There are U.S. visa options ranging literally from A to Z, including several different categories of temporary work visas; but for employers who seek highly skilled, educated foreign national workers, the H-1B visa is by far the most popular. However, due to the statutory limits placed on issuance of new H-1B visas each fiscal year, businesses that want to take advantage of this option must be prepared to enter the annual H-1B visa lottery.  

Each year, new H-1B visas may be applied for by filing a petition starting on April 1 for an October 1 employment start date. For the 2010 fiscal year, 65,000 (the “H-1B Cap”) H-1B visas will be available, while an estimated 150,000 petitions will be received. Because of the high demand for new H- 1B visas, petitions must be filed on April 1 to have any chance of being selected. An additional 20,000 H-1B visas will be available in a separate lottery also held on April 1 for foreign nationals with a master’s or higher degree earned in the U.S. (“Master’s Cap”).  

In recent years, all H-1B Cap visas have been allocated within the first few hours on the filing date, and the Master’s Cap visas soon thereafter. This pattern is expected to continue on April 1, 2009. Selection of successful applicants from among the petitions received on April 1 is made by a computer-generated random system. Successful applicants are informed of their selection via a Receipt Notice from the U.S. Citizenship and Immigration Services (“USCIS”) notifying the employer that the petition has been received and is being processed in order to determine if an H-1B visa will be granted. Unsuccessful applicants will have their petitions returned from USCIS along with their USCIS filing fee checks. The selection process is typically completed by the end of May.  

Not all H-1B visa petitions are subject to the fiscal year cap. Employers of existing H-1B visa holders may file H-1B extension petitions for their employees, and new employers of foreign nationals who have H-1B status may apply for change of employer status without being subject to the fiscal year cap.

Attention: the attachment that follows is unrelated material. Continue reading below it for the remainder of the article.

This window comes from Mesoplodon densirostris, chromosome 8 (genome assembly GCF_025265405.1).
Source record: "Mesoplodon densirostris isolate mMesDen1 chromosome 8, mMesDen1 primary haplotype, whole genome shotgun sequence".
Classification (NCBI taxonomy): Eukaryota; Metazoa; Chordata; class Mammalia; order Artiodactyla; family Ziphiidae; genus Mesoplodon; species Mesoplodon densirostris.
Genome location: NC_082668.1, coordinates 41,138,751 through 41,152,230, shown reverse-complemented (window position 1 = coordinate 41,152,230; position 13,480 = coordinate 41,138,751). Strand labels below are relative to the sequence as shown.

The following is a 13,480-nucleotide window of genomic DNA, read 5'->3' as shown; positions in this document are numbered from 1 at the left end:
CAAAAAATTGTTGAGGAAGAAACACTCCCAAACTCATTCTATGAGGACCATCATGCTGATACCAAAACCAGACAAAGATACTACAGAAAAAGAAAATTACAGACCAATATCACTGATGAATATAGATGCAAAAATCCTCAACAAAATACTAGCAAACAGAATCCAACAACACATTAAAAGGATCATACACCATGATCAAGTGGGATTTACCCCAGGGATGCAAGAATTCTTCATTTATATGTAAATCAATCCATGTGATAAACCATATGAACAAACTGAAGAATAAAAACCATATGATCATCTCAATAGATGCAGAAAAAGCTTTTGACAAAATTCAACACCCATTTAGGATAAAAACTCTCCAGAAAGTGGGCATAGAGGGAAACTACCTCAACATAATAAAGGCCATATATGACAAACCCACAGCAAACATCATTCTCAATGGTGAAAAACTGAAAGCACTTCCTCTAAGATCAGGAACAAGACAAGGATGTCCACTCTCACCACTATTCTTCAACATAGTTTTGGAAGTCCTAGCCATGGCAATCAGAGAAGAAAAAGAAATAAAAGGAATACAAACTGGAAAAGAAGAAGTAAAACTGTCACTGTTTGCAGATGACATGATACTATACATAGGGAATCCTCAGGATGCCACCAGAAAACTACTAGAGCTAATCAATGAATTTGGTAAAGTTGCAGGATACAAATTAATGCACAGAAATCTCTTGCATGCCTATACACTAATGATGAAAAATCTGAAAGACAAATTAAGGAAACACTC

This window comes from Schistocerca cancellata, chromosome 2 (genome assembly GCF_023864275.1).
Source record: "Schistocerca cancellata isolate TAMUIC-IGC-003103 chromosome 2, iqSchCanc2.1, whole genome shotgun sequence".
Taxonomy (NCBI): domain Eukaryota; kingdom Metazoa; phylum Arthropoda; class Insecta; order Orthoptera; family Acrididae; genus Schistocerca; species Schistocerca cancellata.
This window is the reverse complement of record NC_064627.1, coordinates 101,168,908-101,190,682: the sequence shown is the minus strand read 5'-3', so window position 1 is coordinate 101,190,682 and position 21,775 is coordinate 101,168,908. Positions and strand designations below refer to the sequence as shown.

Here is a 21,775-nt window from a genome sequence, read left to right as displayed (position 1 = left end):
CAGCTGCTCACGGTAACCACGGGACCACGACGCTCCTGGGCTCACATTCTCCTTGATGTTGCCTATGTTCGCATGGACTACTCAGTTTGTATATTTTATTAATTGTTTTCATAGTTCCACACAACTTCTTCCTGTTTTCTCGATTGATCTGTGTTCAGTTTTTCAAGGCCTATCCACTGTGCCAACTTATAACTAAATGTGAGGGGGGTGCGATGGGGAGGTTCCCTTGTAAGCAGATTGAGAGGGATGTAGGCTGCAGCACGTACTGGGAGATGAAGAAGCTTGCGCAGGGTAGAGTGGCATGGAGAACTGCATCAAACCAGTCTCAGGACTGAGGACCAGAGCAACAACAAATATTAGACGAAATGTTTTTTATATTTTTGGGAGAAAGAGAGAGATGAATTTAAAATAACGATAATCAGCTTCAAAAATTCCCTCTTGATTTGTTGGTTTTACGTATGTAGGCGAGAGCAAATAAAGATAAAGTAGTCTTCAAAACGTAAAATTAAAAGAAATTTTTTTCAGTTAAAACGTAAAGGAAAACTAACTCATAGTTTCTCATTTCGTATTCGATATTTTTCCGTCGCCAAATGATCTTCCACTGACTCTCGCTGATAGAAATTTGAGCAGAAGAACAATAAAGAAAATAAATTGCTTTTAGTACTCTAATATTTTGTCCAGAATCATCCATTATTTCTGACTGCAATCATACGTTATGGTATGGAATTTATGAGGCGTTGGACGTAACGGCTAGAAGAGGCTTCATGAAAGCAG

Further, the numerical cap does not apply to H-1B petitions made by institutions of higher education or their related nonprofit entities, by nonprofit research organizations or by governmental research organizations. Thus, these “cap exempt” institutions may file for new H-1B visa status for their foreign national employees at any time. However, H-1B visas issued under this exemption may not be transferred from a cap exempt employer to a non-cap exempt employer without being subject to the H-1B Cap.  

The H-1B temporary visa classification is generally available to any organization that wishes to employ foreign nationals in any technical capacity (e.g., research scientists, engineers, systems or program analysts) or in any higher level management or professional positions (e.g., CEOs, senior human resource managers, attorneys, accountants). The foreign national must have completed at least the equivalent of a U.S. awarded bachelor degree.  

H-1B status is generally valid for an initial term of up to three years, and the status can be extended for up to an additional three years. H-1B status attaches to the foreign national employee, not the employer. Therefore, whether a foreign national employee works for one employer or many employers during the six year period, the clock does not renew with each new employer. The H-1B holder’s legal spouse and unmarried children under the age of 21 may obtain dependent H-4 visa status that coincides with the principal H-1B holder’s period of authorization; however, H-4 dependents are not permitted to work in the United States.  

Although six years is generally the maximum term for an H-1B visa, it is sometimes possible to extend H-1B status in increments of one or three years past the sixth year if a foreign national is in the appropriate stage of the U.S. permanent residence process.  

Entering the H-1B lottery offers no guarantees; even with an April 1 filing, issuance of an H-1B visa is far from certain. However, with limited options available for employers who rely on foreign national knowledge workers, there is no choice but to play the H-1B lottery.

Due to the complexity and time-sensitive nature of the process, employers typically seek immigration counsel for assistance. The legal fees for this process are generally billed on a flat project fee basis.